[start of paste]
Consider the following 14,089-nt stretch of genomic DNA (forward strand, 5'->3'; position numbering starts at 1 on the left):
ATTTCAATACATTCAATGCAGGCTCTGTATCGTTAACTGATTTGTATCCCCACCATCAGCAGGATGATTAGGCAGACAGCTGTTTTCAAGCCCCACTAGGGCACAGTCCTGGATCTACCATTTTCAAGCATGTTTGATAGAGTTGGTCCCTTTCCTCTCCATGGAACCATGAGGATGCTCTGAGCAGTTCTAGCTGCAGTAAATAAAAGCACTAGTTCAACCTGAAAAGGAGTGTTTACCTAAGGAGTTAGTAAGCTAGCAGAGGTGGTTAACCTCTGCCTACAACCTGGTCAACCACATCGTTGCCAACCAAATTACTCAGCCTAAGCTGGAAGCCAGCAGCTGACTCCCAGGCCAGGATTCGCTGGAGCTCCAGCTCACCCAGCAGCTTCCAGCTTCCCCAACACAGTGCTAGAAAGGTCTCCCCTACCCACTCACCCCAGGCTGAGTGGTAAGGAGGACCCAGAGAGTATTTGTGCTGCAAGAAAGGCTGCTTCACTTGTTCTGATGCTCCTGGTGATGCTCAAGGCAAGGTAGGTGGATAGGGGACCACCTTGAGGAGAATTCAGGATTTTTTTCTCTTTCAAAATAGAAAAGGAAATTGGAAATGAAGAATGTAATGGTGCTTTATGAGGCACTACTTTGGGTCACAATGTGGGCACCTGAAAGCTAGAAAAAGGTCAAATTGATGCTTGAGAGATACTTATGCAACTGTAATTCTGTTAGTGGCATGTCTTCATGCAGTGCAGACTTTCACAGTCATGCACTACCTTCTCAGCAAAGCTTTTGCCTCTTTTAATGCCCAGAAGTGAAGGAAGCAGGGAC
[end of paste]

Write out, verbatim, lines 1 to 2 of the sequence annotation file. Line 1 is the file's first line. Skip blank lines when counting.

Consider the following 14,089-nt stretch of genomic DNA (forward strand, 5'->3'; position numbering starts at 1 on the left):
ATTTCAATACATTCAATGCAGGCTCTGTATCGTTAACTGATTTGTATCCCCACCATCAGCAGGATGATTAGGCAGACAGCTGTTTTCAAGCCCCACTAGGGCACAGTCCTGGATCTACCATTTTCAAGCATGTTTGATAGAGTTGGTCCCTTTCCTCTCCATGGAACCATGAGGATGCTCTGAGCAGTTCTAGCTGCAGTAAATAAAAGCACTAGTTCAACCTGAAAAGGAGTGTTTACCTAAGGAGTTAGTAAGCTAGCAGAGGTGGTTAACCTCTGCCTACAACCTGGTCAACCACATCGTTGCCAACCAAATTACTCAGCCTAAGCTGGAAGCCAGCAGCTGACTCCCAGGCCAGGATTCGCTGGAGCTCCAGCTCACCCAGCAGCTTCCAGCTTCCCCAACACAGTGCTAGAAAGGTCTCCCCTACCCACTCACCCCAGGCTGAGTGGTAAGGAGGACCCAGAGAGTATTTGTGCTGCAAGAAAGGCTGCTTCACTTGTTCTGATGCTCCTGGTGATGCTCAAGGCAAGGTAGGTGGATAGGGGACCACCTTGAGGAGAATTCAGGATTTTTTTCTCTTTCAAAATAGAAAAGGAAATTGGAAATGAAGAATGTAATGGTGCTTTATGAGGCACTACTTTGGGTCACAATGTGGGCACCTGAAAGCTAGAAAAAGGTCAAATTGATGCTTGAGAGATACTTATGCAACTGTAATTCTGTTAGTGGCATGTCTTCATGCAGTGCAGACTTTCACAGTCATGCACTACCTTCTCAGCAAAGCTTTTGCCTCTTTTAATGCCCAGAAGTGAAGGAAGCAGGGAC